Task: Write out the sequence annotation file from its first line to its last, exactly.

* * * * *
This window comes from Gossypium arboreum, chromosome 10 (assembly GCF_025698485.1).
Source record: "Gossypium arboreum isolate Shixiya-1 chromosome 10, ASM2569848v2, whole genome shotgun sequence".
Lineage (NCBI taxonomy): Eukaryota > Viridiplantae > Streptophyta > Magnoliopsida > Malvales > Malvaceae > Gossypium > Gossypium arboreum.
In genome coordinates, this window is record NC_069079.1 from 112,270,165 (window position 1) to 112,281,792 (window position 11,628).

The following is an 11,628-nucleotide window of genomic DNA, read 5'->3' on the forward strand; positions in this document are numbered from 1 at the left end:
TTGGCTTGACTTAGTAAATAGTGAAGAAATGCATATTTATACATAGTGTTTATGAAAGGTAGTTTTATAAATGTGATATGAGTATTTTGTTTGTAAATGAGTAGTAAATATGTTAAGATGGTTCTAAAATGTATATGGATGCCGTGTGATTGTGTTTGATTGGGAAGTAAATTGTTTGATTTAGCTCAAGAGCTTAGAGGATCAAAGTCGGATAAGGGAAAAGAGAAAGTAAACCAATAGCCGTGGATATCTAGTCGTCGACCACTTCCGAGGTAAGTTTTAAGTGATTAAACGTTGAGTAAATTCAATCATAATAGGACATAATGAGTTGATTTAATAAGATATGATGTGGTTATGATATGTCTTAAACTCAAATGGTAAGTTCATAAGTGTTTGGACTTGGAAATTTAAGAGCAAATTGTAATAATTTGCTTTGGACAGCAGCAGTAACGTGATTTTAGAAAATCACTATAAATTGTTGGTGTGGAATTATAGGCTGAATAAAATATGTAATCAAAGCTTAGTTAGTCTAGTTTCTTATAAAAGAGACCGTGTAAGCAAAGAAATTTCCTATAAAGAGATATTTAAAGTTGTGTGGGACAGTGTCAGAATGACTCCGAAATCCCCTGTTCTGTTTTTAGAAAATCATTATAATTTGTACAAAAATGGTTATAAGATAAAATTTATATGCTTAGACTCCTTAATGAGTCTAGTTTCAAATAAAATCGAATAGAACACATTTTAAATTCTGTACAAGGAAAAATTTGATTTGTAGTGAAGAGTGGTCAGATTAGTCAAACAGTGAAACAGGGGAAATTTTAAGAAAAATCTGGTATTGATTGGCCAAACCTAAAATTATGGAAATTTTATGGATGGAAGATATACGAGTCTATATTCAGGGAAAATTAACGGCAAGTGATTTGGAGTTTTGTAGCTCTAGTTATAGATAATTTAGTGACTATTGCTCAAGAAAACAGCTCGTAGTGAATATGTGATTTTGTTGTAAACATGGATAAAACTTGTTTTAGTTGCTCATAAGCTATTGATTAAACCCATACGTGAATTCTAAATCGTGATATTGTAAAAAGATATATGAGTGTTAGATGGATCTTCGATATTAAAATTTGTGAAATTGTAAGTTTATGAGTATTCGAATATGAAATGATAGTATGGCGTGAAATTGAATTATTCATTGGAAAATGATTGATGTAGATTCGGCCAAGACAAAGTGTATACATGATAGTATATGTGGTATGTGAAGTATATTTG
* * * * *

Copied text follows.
This window comes from Gossypium arboreum, chromosome 10 (assembly GCF_025698485.1).
Source record: "Gossypium arboreum isolate Shixiya-1 chromosome 10, ASM2569848v2, whole genome shotgun sequence".
Lineage (NCBI taxonomy): Eukaryota > Viridiplantae > Streptophyta > Magnoliopsida > Malvales > Malvaceae > Gossypium > Gossypium arboreum.
In genome coordinates, this window is record NC_069079.1 from 112,270,165 (window position 1) to 112,281,792 (window position 11,628).

The following is an 11,628-nucleotide window of genomic DNA, read 5'->3' on the forward strand; positions in this document are numbered from 1 at the left end:
TTGGCTTGACTTAGTAAATAGTGAAGAAATGCATATTTATACATAGTGTTTATGAAAGGTAGTTTTATAAATGTGATATGAGTATTTTGTTTGTAAATGAGTAGTAAATATGTTAAGATGGTTCTAAAATGTATATGGATGCCGTGTGATTGTGTTTGATTGGGAAGTAAATTGTTTGATTTAGCTCAAGAGCTTAGAGGATCAAAGTCGGATAAGGGAAAAGAGAAAGTAAACCAATAGCCGTGGATATCTAGTCGTCGACCACTTCCGAGGTAAGTTTTAAGTGATTAAACGTTGAGTAAATTCAATCATAATAGGACATAATGAGTTGATTTAATAAGATATGATGTGGTTATGATATGTCTTAAACTCAAATGGTAAGTTCATAAGTGTTTGGACTTGGAAATTTAAGAGCAAATTGTAATAATTTGCTTTGGACAGCAGCAGTAACGTGATTTTAGAAAATCACTATAAATTGTTGGTGTGGAATTATAGGCTGAATAAAATATGTAATCAAAGCTTAGTTAGTCTAGTTTCTTATAAAAGAGACCGTGTAAGCAAAGAAATTTCCTATAAAGAGATATTTAAAGTTGTGTGGGACAGTGTCAGAATGACTCCGAAATCCCCTGTTCTGTTTTTAGAAAATCATTATAATTTGTACAAAAATGGTTATAAGATAAAATTTATATGCTTAGACTCCTTAATGAGTCTAGTTTCAAATAAAATCGAATAGAACACATTTTAAATTCTGTACAAGGAAAAATTTGATTTGTAGTGAAGAGTGGTCAGATTAGTCAAACAGTGAAACAGGGGAAATTTTAAGAAAAATCTGGTATTGATTGGCCAAACCTAAAATTATGGAAATTTTATGGATGGAAGATATACGAGTCTATATTCAGGGAAAATTAACGGCAAGTGATTTGGAGTTTTGTAGCTCTAGTTATAGATAATTTAGTGACTATTGCTCAAGAAAACAGCTCGTAGTGAATATGTGATTTTGTTGTAAACATGGATAAAACTTGTTTTAGTTGCTCATAAGCTATTGATTAAACCCATACGTGAATTCTAAATCGTGATATTGTAAAAAGATATATGAGTGTTAGATGGATCTTCGATATTAAAATTTGTGAAATTGTAAGTTTATGAGTATTCGAATATGAAATGATAGTATGGCGTGAAATTGAATTATTCATTGGAAAATGATTGATGTAGATTCGGCCAAGACAAAGTGTATACATGATAGTATATGTGGTATGTGAAGTATATTTG